Today the Best Friends blog features a note on the continuing success of No Kill by Gregory Castle – and I agree with the broad point he’s making but I have to wonder: why does Best Friends continually lump New York City, my home, into the category of No Kill success even in the continued face of massive institutional failure? Why do they continue to provide support and cover to utter failure in New York City?
Does a city “well on its way to achieving its no-kill goal” get reports from the city comptroller like this? Do cities that are “on their way to achieving No Kill” actively discourage people from volunteering and fostering through onerous prerequisites, put a gag order on their volunteers, and fire staff and volunteers who are effective and widely respected at their jobs? Do cities “on their way to achieving No Kill” hire Executive Directors with records of failure who are rarely seen in the shelters they run, reportedly because ED Julie Bank finds the shelters “too depressing”?
Finally, can you really read about conditions like this and say that a city is on its way to No Kill?
The support from Best Friends of the Mayor’s Alliance has been curious: pumping millions of dollars into the NYCACC per year from the outside did drop the kill numbers in the beginning but the progress has tapered off. The Mayor’s Alliance has been unable to significantly influence NYCACC management or proceedure and so the internal incompetence and indifference continues unabated. One cannot fix a system that does not want to be fixed.
In October of 2010 I attended the Best Friends Conference. One of the presenters at the conference was Jane Hoffman, head of the Mayor’s Alliance. Her presentation was entitled “Great Expectations: How Volunteers and Shelters Can Get the Most Out of Working Together.” I watched in horror as she held up the NYC shelter volunteer program as a model – because I knew, as an NYC resident and someone who had been trying to volunteer for the shelters, that the program she was describing as a success and a model did not yet exist. The manual she presented was still in draft, the volunteer program closed to new volunteers and would not open to new volunteers for months to come – and since the program has opened to new volunteers it has been an abject failure, turning away hundreds of people and graduating as regular volunteers only a few. The arduous and invasive requirements (including the requirement that one sign a vow of secrecy) ensure that few will continue as regular volunteers. The rest of the presentation was equally as horrifying; a seminar on how to control and silence your volunteers as opposed to enabling them.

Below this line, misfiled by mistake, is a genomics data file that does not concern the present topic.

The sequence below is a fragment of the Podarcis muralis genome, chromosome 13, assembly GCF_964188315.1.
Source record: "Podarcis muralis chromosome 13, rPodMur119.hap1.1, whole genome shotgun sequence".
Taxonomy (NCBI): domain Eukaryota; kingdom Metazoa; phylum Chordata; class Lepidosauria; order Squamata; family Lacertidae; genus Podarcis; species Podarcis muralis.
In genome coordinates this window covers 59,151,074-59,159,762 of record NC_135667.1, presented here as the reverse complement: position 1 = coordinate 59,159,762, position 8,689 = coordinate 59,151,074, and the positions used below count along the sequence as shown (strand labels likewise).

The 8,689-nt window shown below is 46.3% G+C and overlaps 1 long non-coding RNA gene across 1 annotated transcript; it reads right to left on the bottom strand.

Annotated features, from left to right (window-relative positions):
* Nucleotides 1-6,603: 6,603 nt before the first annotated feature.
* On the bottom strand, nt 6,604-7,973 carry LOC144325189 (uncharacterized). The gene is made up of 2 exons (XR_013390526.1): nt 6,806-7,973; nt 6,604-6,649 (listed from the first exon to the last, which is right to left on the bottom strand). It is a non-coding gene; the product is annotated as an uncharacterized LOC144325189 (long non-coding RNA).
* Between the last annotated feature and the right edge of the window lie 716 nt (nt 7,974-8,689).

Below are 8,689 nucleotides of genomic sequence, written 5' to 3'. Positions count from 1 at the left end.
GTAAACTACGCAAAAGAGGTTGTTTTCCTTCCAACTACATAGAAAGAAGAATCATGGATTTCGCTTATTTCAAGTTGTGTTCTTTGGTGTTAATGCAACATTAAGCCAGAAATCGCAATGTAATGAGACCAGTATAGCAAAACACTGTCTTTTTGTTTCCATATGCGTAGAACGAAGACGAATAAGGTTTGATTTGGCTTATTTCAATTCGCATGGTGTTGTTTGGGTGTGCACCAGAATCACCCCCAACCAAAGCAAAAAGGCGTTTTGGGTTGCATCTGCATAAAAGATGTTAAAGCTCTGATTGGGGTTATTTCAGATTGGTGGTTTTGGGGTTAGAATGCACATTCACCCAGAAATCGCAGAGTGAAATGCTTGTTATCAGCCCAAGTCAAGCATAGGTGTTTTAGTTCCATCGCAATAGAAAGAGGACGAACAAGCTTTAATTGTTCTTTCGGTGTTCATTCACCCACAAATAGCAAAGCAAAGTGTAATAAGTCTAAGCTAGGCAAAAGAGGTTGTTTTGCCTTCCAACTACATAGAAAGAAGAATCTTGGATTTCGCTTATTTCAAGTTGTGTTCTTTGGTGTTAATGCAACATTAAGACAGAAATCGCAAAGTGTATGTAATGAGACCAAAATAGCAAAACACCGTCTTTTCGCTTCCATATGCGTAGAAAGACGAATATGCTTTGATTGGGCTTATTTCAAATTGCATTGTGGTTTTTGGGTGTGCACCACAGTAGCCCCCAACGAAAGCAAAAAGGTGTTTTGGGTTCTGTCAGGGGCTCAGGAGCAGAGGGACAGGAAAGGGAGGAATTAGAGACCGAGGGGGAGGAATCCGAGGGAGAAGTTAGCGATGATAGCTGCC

So why the infatuation with this woman and with this organization? Yes, their early successes were great, but they’ve stalled. New York City’s shelters are infamously abusive, No Kill is not a ghost of a thought in the minds of the staff. Why continue to promote this myth of success?
And so I issue a personal challenge to Best Friends CEO Gregory Castle: on your next trip to NYC, let’s you and I go down to the shelter incognito and check out some of the animals offered for adoption. Let’s sit in the waiting room waiting for someone to be available to help us. Let’s tour the selection of adoptable animals and witness their condition. Let’s see how the staff interact with the animals and with the public. And after that, let’s invite Jeff Latzer and Emily Tanen to have lunch with us.
Then I’d like to see you repeat with a straight face that NYC is “on the road to No Kill”.